Notably, the other major carpooling culture in the United States has the opposite characteristic. Slugging -- in which passengers line up to fill drivers’ cars so they can use HOV lanes during rush hour -- is very popular in the DC area and occurs to a lesser extent in San Francisco and Houston. “There are spoken or unspoken rules that you do not talk to the other person, that there is no interaction,” Smart said of slugging. “You never get to know the person.”
And online applications like Zimride, Lyft, and Sidecar help link up riders with drivers without the help of ethnic similarities or neighborliness. Though they could switch the cause and effect -- after sharing rides a few times, people could build stronger social ties.
Not all immigrant neighborhoods carpool equally, though. The sweet spot is where 45 to 60 percent of a neighborhood is foreign-born. That's where carpooling jumps to 21 percent. Neighborhoods with lower densities of immigrants tend to be farther from the city center, with more solo driving and just 14 percent carpooling. And communities that are comprised of more than 60 percent immigrants tend to be in the inner city, where transit is cheap and plentiful. According to Smart and Blumenberg, these high-concentration immigrant neighborhoods are an average of six miles from City Hall and have 196 bus stops per square mile.
On the other hand, the 45-to-60 percent immigrant neighborhoods are more than twice as far from the city center with less than half the transit -- sparse enough that carpooling becomes an increasingly attractive option, but still not so diffuse that people can't connect for similar trips.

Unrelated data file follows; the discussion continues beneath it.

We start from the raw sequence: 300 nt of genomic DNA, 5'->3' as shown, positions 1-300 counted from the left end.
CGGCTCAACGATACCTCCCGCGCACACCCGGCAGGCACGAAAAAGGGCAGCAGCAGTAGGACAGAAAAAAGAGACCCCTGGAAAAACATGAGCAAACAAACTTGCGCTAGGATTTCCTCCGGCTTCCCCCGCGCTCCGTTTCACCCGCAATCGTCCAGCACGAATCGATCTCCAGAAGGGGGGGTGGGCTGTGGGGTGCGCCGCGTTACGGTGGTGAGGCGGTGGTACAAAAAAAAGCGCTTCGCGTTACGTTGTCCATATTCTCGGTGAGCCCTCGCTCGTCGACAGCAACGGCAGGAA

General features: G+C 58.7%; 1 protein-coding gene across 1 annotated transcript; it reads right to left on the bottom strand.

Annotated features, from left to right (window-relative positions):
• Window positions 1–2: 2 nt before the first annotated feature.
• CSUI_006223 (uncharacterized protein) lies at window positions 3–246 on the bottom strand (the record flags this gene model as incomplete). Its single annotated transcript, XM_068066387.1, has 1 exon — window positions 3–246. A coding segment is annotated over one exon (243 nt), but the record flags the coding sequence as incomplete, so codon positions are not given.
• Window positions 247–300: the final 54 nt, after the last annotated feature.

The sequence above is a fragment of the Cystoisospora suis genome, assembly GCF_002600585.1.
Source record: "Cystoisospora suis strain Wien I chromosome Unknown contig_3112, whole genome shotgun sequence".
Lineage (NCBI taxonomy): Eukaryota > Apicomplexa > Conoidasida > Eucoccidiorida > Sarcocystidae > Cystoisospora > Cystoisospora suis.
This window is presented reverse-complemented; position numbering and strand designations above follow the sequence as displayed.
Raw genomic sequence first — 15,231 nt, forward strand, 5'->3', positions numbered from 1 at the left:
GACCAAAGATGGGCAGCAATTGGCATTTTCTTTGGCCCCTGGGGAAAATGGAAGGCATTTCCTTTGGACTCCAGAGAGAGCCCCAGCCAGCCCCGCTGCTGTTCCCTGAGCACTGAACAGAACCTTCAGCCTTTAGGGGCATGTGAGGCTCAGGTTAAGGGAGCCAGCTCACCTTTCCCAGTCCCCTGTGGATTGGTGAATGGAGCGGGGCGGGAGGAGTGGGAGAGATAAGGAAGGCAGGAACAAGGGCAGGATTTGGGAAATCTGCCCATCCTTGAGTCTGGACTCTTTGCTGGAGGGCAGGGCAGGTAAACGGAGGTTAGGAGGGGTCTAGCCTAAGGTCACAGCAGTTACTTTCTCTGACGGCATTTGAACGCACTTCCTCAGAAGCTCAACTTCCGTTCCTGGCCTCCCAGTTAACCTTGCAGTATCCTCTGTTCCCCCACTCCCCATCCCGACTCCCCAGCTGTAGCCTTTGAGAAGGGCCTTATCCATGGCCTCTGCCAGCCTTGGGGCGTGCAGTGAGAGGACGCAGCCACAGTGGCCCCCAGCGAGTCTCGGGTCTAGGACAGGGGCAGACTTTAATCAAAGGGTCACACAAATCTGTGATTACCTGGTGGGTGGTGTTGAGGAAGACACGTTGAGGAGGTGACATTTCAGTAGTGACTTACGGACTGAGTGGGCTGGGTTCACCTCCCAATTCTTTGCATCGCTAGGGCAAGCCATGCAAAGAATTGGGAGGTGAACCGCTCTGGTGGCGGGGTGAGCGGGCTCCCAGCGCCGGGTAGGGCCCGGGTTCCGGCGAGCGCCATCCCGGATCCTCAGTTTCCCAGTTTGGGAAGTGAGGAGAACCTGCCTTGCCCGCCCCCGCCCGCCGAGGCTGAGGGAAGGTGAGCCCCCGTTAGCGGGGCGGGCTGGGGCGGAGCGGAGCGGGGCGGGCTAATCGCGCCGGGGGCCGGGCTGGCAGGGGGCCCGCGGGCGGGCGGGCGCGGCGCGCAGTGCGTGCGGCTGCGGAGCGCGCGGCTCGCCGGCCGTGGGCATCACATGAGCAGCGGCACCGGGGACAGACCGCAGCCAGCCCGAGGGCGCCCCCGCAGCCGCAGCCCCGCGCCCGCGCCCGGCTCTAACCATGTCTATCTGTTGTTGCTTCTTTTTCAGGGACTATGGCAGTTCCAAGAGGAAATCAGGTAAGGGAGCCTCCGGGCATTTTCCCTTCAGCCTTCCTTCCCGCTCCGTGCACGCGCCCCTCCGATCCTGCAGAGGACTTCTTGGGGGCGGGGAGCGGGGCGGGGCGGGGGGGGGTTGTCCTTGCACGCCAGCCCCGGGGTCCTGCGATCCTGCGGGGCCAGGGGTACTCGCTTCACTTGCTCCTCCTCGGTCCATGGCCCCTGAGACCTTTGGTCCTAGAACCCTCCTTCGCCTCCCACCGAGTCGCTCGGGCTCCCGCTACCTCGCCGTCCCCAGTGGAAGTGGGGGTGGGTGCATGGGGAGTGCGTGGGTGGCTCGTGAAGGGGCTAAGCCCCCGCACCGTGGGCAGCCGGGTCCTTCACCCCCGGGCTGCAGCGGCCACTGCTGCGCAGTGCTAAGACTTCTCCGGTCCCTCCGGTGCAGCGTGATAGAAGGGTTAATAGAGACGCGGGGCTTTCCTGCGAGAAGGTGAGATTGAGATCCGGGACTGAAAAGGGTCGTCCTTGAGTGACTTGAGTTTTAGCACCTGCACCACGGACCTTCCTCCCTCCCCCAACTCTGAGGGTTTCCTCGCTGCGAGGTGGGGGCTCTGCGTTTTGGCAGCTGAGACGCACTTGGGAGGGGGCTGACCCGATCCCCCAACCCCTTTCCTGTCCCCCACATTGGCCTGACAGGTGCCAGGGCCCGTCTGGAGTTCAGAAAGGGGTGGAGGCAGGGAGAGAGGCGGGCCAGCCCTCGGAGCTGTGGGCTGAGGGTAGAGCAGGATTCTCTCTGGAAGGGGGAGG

Smart said they couldn’t be sure how much of the carpooling is regular and defined, like a daily shared commute to work, versus how much is casual: “I’m going to the market; wanna come?” They do try to separate out carpooling trips from “chauffering” trips, which actually increase the number of trips rather than decrease them. But it’s not always easy to determine what’s what. The Census data they examined give no clues, but the Southern California Association of Governments collects activity diaries, which can help determine the nature of a trip.
Recent arrivals tend to depend on their family contacts for transportation, but not so much outside their household. Indeed, carpooling peaks with a little more time in the country and when people have a little bit of English -- and they’ve moved out of the densest immigrant communities of the inner-city to other ethnic enclaves a bit further out. But those who have been in the U.S. a little longer, and those who earn more, tend to carpool less -- but they never drop to the level of the native-born. Larger households tend to carpool more, especially since a majority of carpooling is within the family.
Smart and Blumenberg used data from 2000 and 2001. As urban living experiences a renaissance and cities gentrify, lower-income people -- including immigrants -- have been pushed out of inner cities and into farther-flung suburbs without good transit access, which could over time change the immigrant carpooling equation.